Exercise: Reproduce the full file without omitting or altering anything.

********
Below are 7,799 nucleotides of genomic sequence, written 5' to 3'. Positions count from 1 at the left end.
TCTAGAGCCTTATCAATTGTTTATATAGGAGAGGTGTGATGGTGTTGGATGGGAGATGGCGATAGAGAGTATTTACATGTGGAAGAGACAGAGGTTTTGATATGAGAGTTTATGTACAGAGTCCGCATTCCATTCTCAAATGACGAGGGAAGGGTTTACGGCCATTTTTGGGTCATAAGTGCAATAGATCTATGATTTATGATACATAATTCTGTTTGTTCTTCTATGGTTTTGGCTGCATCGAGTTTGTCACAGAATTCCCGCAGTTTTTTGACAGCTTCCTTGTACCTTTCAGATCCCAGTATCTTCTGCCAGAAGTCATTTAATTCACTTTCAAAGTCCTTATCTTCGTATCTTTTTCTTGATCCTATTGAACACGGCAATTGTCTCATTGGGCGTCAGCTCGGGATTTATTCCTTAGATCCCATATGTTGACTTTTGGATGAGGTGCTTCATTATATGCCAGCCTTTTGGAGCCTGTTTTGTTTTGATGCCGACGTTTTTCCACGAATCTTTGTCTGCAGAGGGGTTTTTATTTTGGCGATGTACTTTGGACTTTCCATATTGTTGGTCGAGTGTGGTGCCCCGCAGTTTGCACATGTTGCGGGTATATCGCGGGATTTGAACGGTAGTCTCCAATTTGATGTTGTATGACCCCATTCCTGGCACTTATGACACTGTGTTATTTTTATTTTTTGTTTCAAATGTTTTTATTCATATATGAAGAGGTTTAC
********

Below are 7,799 nucleotides of genomic sequence, written 5' to 3'. Positions count from 1 at the left end.
TCTAGAGCCTTATCAATTGTTTATATAGGAGAGGTGTGATGGTGTTGGATGGGAGATGGCGATAGAGAGTATTTACATGTGGAAGAGACAGAGGTTTTGATATGAGAGTTTATGTACAGAGTCCGCATTCCATTCTCAAATGACGAGGGAAGGGTTTACGGCCATTTTTGGGTCATAAGTGCAATAGATCTATGATTTATGATACATAATTCTGTTTGTTCTTCTATGGTTTTGGCTGCATCGAGTTTGTCACAGAATTCCCGCAGTTTTTTGACAGCTTCCTTGTACCTTTCAGATCCCAGTATCTTCTGCCAGAAGTCATTTAATTCACTTTCAAAGTCCTTATCTTCGTATCTTTTTCTTGATCCTATTGAACACGGCAATTGTCTCATTGGGCGTCAGCTCGGGATTTATTCCTTAGATCCCATATGTTGACTTTTGGATGAGGTGCTTCATTATATGCCAGCCTTTTGGAGCCTGTTTTGTTTTGATGCCGACGTTTTTCCACGAATCTTTGTCTGCAGAGGGGTTTTTATTTTGGCGATGTACTTTGGACTTTCCATATTGTTGGTCGAGTGTGGTGCCCCGCAGTTTGCACATGTTGCGGGTATATCGCGGGATTTGAACGGTAGTCTCCAATTTGATGTTGTATGACCCCATTCCTGGCACTTATGACACTGTGTTATTTTTATTTTTTGTTTCAAATGTTTTTATTCATATATGAAGAGGTTTAC